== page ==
Quick Apply

Posted 07/14/2016

Answering the Challenges Businesses Face: Part Three

Good communication skills are a critical component of productivity in business.  It is why every job listing—even those in precision manufacturing--include good communication skills as necessary criteria. However, manufacturing firms have encountered a recent decline in communication skills as a reality in candidates and the marketplace. Whether from the deluge of technology and its predilections for abbreviations and symbolism or less demanding outcomes in the educational system, communication skills are not what they were a decade ago. Communication is a two-way process.  Communication skills can be defined as the ability to convey verbal, nonverbal and written information from a sender to a receiver effectively and efficiently. It is an active (not passive) skill which also involves actively listening (being present in the moment). It means eliminating “noise” or anything that interferes with the message being sent and can include feedback to the sender to ensure the message is accurately received. Too, on a deeper level, communication can include perceived and implied messages via emotions. For example, the tone, speed or volume of the voice has a bearing on the message received. Hopefully, these underlying components will be more positive than negative. Some benefits of good communication in business include:
  • Upward and downward communication empowers employees
  • Reduction of barriers and improvement in diversity
  • Crossing of cultural boundaries
  • Building of harmonious teams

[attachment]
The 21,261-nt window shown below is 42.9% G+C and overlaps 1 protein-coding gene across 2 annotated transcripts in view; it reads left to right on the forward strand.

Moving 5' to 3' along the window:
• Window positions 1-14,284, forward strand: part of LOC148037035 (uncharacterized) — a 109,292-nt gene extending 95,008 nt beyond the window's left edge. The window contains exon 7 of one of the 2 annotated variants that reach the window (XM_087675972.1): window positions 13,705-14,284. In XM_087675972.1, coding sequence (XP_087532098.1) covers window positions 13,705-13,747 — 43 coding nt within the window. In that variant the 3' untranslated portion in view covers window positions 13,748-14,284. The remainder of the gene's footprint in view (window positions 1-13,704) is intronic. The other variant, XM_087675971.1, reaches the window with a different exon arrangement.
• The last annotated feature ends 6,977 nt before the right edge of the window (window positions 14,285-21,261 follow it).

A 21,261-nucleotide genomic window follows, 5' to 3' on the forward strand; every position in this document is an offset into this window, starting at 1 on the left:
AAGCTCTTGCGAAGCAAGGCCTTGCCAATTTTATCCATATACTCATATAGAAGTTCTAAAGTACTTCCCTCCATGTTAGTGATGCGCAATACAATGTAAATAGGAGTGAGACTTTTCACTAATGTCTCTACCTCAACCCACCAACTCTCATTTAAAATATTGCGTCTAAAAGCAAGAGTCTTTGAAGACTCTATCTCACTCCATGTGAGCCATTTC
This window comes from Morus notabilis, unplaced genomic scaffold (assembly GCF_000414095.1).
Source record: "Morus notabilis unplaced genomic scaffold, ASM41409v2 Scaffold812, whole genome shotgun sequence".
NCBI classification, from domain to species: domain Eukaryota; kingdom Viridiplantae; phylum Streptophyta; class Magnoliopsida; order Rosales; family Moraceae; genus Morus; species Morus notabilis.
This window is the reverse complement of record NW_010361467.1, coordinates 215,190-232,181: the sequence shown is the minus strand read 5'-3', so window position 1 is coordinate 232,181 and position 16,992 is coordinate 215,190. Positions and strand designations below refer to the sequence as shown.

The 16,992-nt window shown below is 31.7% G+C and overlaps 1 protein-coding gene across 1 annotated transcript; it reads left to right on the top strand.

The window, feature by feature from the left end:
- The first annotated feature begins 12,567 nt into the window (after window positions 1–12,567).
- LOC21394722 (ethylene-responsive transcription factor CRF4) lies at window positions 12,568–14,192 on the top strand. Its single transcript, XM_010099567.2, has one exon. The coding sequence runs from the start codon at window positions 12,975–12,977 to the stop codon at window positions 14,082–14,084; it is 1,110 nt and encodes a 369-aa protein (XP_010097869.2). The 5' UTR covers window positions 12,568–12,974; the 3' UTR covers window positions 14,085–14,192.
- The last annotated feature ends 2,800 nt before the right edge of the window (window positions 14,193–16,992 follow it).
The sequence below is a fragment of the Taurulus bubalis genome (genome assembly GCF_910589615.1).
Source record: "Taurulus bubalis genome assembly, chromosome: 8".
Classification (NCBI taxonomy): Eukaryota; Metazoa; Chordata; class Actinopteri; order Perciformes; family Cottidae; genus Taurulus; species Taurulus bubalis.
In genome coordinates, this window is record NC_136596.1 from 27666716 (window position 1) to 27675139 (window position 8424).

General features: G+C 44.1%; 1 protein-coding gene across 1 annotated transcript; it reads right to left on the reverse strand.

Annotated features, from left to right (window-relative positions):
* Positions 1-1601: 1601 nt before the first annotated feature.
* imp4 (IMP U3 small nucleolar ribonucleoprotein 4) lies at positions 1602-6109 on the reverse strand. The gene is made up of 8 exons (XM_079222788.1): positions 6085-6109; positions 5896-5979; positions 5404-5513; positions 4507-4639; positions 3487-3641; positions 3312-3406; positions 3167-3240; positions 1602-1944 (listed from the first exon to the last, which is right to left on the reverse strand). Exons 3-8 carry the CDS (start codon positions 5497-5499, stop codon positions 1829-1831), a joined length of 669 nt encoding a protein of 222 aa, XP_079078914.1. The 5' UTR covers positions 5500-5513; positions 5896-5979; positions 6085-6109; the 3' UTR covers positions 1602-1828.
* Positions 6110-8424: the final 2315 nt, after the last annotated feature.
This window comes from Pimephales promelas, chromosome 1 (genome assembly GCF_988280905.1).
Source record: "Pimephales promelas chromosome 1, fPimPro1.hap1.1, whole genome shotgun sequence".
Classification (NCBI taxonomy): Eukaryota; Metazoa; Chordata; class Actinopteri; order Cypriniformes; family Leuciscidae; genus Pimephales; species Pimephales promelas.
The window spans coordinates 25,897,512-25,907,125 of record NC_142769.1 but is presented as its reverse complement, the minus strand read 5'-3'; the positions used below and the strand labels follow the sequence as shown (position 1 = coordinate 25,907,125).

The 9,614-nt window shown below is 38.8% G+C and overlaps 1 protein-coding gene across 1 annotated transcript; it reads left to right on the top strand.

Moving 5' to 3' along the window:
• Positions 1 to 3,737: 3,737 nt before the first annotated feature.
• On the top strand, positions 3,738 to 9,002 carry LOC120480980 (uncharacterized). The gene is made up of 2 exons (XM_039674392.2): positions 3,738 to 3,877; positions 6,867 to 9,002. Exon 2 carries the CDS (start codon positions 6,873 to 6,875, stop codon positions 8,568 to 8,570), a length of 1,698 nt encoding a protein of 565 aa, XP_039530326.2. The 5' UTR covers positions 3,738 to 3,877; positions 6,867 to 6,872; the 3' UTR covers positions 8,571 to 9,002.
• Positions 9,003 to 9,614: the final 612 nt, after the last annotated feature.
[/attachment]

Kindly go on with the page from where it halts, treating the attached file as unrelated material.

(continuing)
• Lessening competition
  • Fostering positive relationships with managers
  • Boosting of employee morale
  Part one of this trilogy touched on communication skills during an interview process and suggested options when potential existed, but communications skills were lacking. What is truly helpful is making a permanent change in the employee’s ability to communicate. Aside from training sessions, it is possible to implement some fun while learning communication, team building, and diversity skills at the same time. For example, set up a bi-weekly Scrabble tournament. Have word search puzzles or crossword puzzles that pertain to your business. One exercise that could be helpful is to have one employee partner with another. Take three minutes to interview each other, and then take turns sharing with the group what he/she learned about the other person. This activity can be done over and over so the group becomes both informed and more at ease. There are many exercises that build communication skills and teams. Positive change will happen in context over time. MPS Technical has ideas that can help you address deficits such as communication skills. We have a talent pool that has been screened and tested so we can offer the best fit for your organization. Actively serving the precision manufacturing industry for more than two decades, we care about your hiring concerns.  We’re ready to listen and to help. Contact us today.